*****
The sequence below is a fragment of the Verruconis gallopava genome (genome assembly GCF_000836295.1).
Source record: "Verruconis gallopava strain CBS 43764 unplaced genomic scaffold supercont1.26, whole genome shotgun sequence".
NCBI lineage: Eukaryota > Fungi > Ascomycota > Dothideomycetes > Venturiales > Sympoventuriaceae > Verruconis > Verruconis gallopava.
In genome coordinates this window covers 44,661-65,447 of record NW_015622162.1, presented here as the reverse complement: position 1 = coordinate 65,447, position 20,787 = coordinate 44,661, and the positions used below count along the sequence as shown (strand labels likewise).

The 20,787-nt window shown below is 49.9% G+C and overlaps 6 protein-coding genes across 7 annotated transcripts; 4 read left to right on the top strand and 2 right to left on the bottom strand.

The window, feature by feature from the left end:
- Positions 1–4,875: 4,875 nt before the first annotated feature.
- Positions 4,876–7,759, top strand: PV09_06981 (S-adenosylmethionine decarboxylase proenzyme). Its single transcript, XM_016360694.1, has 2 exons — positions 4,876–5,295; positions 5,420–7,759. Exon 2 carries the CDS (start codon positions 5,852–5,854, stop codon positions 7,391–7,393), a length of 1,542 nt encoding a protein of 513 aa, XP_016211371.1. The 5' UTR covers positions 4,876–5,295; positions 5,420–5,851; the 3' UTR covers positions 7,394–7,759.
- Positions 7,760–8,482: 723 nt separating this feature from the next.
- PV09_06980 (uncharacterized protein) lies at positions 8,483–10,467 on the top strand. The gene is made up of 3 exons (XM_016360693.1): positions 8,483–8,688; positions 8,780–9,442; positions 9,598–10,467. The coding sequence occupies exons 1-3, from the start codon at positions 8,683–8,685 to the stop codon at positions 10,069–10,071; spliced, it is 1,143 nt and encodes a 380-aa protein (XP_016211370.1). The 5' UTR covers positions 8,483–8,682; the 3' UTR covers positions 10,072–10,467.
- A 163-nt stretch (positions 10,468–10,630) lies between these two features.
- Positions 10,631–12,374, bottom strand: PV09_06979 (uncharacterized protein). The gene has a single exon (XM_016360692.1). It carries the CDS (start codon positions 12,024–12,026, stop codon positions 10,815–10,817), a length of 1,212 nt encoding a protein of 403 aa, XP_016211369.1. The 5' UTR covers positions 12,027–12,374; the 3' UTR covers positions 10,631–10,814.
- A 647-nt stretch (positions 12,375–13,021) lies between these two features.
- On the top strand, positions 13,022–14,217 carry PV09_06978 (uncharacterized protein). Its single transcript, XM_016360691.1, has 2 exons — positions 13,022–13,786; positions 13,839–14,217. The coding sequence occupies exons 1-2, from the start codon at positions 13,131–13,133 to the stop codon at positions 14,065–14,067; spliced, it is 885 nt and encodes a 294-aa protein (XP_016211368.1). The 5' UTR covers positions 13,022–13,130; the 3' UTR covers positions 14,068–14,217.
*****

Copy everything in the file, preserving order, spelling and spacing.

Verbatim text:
The sequence below is a fragment of the Verruconis gallopava genome (genome assembly GCF_000836295.1).
Source record: "Verruconis gallopava strain CBS 43764 unplaced genomic scaffold supercont1.26, whole genome shotgun sequence".
NCBI lineage: Eukaryota > Fungi > Ascomycota > Dothideomycetes > Venturiales > Sympoventuriaceae > Verruconis > Verruconis gallopava.
In genome coordinates this window covers 44,661-65,447 of record NW_015622162.1, presented here as the reverse complement: position 1 = coordinate 65,447, position 20,787 = coordinate 44,661, and the positions used below count along the sequence as shown (strand labels likewise).

The 20,787-nt window shown below is 49.9% G+C and overlaps 6 protein-coding genes across 7 annotated transcripts; 4 read left to right on the top strand and 2 right to left on the bottom strand.

The window, feature by feature from the left end:
- Positions 1–4,875: 4,875 nt before the first annotated feature.
- Positions 4,876–7,759, top strand: PV09_06981 (S-adenosylmethionine decarboxylase proenzyme). Its single transcript, XM_016360694.1, has 2 exons — positions 4,876–5,295; positions 5,420–7,759. Exon 2 carries the CDS (start codon positions 5,852–5,854, stop codon positions 7,391–7,393), a length of 1,542 nt encoding a protein of 513 aa, XP_016211371.1. The 5' UTR covers positions 4,876–5,295; positions 5,420–5,851; the 3' UTR covers positions 7,394–7,759.
- Positions 7,760–8,482: 723 nt separating this feature from the next.
- PV09_06980 (uncharacterized protein) lies at positions 8,483–10,467 on the top strand. The gene is made up of 3 exons (XM_016360693.1): positions 8,483–8,688; positions 8,780–9,442; positions 9,598–10,467. The coding sequence occupies exons 1-3, from the start codon at positions 8,683–8,685 to the stop codon at positions 10,069–10,071; spliced, it is 1,143 nt and encodes a 380-aa protein (XP_016211370.1). The 5' UTR covers positions 8,483–8,682; the 3' UTR covers positions 10,072–10,467.
- A 163-nt stretch (positions 10,468–10,630) lies between these two features.
- Positions 10,631–12,374, bottom strand: PV09_06979 (uncharacterized protein). The gene has a single exon (XM_016360692.1). It carries the CDS (start codon positions 12,024–12,026, stop codon positions 10,815–10,817), a length of 1,212 nt encoding a protein of 403 aa, XP_016211369.1. The 5' UTR covers positions 12,027–12,374; the 3' UTR covers positions 10,631–10,814.
- A 647-nt stretch (positions 12,375–13,021) lies between these two features.
- On the top strand, positions 13,022–14,217 carry PV09_06978 (uncharacterized protein). Its single transcript, XM_016360691.1, has 2 exons — positions 13,022–13,786; positions 13,839–14,217. The coding sequence occupies exons 1-2, from the start codon at positions 13,131–13,133 to the stop codon at positions 14,065–14,067; spliced, it is 885 nt and encodes a 294-aa protein (XP_016211368.1). The 5' UTR covers positions 13,022–13,130; the 3' UTR covers positions 14,068–14,217.